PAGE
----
The Cort-Lanes building is an especially intriguing variation: while its articulation of structure and wall is superficially Miesian, its relationship to the Case Study Houses is more evident. Rotational rather than linear and symmetrical, its plan organization is more De Stijl than classical (quite a feat in a bowling alley!). And, again like many of the Case Study Houses, it’s a steel frame building—Seligmann’s first in a commercial building—with an exposed system of very thin, rectangular steel columns.
The 1950s, Part 2:
Learning Architecture in the US, via Italy
If Arts & Architecture influenced the early work of Werner Seligmann, in form and material and cultural integration, I suspect that much of what distinguished Werner Seligmann in design and pedagogical philosophy could be traced to the combination of a couple of years spent in Texas and to the three years of Spazio's publication.
Although also emphasizing architecture as one among the arts, the case of Spazio magazine—its full title, in English, was Space: Review of Arts and Architecture—was quite different from Arts & Architecture in its modernist affiliations. It became clear from the beginning of the postwar period that Italy was going to need to distinguish itself from the stiff, functional determinism that was driving the polemics of various international modernisms. Devastated politically, economically, and environmentally at the end of the Second World War, Italy was left with very few resources other than its past. And so, despite the arguments of the northern European modernists, especially those in Germany, disavowing the past was not a good option. Moretti and many of his Italian contemporaries saw Italy’s architectural and artistic heritage—combined with a few carefully curated examples of traditional architecture from around the world—to be the ideal foundation for developing a “truly modern” architecture that could be situated not only in the region’s cultural and esthetic contexts, but also an architecture that could expand upon the significant esthetic developments of the past. This alternate-modern architecture would have inextricable ties to the visual arts, reinforcing its connections to the sophisticated systems of perception and interpretation—and therefore the viewer and user—that had been evolving over centuries.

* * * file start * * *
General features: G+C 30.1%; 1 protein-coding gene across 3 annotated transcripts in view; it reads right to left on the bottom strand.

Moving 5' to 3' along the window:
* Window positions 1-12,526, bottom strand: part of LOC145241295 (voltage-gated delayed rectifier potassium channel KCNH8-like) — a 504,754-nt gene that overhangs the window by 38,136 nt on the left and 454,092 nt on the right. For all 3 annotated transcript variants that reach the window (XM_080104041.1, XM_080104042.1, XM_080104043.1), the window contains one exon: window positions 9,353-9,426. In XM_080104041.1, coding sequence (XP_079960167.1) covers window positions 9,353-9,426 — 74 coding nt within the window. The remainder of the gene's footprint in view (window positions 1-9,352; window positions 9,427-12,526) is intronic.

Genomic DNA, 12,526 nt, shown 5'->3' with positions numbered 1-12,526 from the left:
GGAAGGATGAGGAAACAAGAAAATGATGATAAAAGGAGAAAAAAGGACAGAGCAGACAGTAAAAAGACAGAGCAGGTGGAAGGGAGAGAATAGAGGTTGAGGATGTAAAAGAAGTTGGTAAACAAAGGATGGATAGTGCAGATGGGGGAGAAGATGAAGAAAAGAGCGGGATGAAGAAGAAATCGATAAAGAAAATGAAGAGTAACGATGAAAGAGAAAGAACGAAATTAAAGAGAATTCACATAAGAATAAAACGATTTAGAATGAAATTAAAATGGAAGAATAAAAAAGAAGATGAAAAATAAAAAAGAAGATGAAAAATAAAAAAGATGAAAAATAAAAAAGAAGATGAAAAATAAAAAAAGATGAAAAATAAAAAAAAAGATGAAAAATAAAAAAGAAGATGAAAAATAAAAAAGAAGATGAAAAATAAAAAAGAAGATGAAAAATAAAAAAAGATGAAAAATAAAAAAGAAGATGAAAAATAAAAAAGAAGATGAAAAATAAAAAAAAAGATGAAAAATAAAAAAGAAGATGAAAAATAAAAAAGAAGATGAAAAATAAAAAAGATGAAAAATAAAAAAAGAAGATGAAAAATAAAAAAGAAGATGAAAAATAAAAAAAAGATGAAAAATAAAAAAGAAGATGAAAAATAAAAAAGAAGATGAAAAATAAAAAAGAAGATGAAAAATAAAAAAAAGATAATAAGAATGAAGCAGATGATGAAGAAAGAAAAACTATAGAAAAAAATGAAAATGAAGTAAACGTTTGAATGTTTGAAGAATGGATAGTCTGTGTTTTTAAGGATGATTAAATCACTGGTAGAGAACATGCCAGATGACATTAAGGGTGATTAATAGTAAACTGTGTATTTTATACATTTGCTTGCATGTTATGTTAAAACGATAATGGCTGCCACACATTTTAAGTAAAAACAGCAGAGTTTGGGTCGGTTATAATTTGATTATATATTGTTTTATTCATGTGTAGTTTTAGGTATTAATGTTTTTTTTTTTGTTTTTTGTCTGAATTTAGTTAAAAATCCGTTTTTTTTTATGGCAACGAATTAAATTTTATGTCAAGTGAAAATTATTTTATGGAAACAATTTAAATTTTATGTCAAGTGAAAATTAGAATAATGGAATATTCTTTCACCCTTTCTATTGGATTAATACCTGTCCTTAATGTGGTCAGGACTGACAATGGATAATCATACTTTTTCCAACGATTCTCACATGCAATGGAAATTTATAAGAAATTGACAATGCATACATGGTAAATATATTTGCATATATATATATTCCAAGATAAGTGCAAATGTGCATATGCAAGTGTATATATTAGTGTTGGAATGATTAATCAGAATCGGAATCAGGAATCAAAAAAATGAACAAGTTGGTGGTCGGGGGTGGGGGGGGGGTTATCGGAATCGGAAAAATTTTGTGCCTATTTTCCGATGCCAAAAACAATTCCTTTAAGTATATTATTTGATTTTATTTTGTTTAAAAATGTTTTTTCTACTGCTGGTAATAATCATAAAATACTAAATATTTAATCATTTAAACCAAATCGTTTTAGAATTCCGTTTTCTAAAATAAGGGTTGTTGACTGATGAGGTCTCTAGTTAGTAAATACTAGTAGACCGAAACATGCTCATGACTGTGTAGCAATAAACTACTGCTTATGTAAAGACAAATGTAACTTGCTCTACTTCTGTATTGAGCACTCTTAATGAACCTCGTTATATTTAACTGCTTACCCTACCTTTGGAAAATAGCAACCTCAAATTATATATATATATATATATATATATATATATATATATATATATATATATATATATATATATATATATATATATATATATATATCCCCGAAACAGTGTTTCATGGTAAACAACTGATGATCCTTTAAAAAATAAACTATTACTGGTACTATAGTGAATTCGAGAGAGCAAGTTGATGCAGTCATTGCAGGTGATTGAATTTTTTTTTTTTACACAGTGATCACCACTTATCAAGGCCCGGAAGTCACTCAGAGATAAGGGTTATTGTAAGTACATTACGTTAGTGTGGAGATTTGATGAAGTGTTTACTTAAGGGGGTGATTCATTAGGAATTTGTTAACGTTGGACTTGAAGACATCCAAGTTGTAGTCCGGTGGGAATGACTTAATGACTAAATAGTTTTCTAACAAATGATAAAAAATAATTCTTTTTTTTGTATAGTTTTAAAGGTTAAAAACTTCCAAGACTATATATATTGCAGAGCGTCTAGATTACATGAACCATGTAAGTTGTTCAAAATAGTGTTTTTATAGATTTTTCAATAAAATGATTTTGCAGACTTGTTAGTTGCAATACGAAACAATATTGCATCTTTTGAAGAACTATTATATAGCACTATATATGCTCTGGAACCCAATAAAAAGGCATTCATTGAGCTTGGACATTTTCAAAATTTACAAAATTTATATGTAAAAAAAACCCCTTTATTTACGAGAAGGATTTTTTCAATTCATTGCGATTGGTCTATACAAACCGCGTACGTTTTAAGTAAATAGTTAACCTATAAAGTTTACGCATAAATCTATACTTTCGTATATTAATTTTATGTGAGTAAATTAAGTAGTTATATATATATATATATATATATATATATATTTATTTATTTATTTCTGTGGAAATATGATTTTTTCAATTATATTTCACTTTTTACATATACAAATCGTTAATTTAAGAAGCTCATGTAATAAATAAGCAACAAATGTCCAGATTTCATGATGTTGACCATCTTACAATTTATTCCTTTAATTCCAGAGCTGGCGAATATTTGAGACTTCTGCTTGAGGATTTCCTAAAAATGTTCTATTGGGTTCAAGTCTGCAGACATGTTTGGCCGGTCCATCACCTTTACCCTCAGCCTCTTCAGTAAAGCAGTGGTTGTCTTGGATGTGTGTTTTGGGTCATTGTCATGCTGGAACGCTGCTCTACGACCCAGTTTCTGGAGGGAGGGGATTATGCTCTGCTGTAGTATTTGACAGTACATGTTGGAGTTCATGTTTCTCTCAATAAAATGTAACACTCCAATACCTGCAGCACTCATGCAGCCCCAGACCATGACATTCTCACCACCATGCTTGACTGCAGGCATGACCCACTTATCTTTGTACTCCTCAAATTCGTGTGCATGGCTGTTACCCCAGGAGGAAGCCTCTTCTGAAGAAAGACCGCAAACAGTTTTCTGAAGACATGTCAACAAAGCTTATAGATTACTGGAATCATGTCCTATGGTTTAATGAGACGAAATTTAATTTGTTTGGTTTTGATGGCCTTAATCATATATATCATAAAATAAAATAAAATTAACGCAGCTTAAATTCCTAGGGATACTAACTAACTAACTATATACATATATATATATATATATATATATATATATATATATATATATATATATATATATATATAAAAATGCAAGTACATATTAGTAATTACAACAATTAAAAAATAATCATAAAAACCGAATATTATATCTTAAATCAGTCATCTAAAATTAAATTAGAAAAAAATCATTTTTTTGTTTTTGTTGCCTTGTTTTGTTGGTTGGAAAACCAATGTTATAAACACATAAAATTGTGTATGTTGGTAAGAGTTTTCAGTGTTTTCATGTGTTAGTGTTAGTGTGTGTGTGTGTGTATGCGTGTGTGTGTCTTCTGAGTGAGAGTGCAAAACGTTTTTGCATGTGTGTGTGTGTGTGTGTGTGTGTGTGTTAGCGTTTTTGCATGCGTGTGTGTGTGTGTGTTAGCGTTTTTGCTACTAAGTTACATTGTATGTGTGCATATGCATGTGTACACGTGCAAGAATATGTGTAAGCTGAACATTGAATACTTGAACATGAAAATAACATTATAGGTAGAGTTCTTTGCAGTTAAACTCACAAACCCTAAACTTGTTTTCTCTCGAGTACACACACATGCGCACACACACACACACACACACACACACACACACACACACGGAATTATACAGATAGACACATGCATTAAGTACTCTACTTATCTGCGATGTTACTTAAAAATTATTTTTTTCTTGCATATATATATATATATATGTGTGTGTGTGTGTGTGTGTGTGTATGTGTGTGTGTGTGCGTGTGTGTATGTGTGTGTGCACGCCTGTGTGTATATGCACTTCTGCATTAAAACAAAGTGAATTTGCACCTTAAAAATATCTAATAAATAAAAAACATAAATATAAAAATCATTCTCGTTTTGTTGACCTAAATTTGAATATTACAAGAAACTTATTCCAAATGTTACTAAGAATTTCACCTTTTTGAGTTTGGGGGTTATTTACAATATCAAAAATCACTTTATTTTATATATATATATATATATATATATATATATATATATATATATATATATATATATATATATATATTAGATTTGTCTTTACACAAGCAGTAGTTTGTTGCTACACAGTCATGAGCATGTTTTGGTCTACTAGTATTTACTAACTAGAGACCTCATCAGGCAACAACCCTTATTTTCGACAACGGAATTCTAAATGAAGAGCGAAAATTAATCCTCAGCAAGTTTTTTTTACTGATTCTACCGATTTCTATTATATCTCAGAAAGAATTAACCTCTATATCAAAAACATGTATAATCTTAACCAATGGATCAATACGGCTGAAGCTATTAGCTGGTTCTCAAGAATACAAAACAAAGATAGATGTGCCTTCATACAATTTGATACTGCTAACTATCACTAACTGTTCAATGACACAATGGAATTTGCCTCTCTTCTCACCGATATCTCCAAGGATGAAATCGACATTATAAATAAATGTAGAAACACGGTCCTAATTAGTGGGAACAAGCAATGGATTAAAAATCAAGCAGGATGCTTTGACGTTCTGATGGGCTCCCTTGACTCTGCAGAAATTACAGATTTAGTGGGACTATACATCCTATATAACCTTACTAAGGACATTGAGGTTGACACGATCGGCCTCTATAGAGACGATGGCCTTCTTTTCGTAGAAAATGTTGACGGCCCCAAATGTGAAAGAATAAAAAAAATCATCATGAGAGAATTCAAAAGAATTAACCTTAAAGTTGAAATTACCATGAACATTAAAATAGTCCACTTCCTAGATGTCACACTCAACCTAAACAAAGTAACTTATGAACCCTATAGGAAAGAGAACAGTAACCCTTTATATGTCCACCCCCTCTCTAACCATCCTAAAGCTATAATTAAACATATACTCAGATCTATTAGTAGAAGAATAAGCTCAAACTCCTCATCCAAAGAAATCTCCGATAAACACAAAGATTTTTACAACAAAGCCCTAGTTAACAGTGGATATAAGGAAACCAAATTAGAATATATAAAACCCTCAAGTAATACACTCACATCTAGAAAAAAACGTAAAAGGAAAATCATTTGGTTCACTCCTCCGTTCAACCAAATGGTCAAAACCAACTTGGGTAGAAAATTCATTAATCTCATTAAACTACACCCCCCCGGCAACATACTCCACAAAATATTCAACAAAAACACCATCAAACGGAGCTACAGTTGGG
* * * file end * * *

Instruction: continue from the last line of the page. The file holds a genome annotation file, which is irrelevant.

Into this world arrived Spazio, directed and edited by the enigmatic Roman architect Luigi Moretti. Whereas most architectural magazines would present recent buildings with occasional commentary, Spazio was dedicated to presenting contemporary architecture—both built and unbuilt—in the context of contemporary developments in the fine arts along with provocative essays suggesting that modern architecture could derive intellectual intensity and an expanded formal capacity from the arts, crafts, and buildings of past masters as well as of unknown artisans. For Moretti, this included especially the architecture that was roundly condemned as decadent by most European modernists: that of the late Renaissance and baroque periods, especially in Italy.
Fig 4 Cort-Lanes, Cortland, NY, 1961, photo of entry, plan, plan detail, rendering.
As with the Case Study Houses, this bowling facility draws the auto into the project while opening the interior spaces both to the exterior and to the “field” of lanes.
Introduction page 4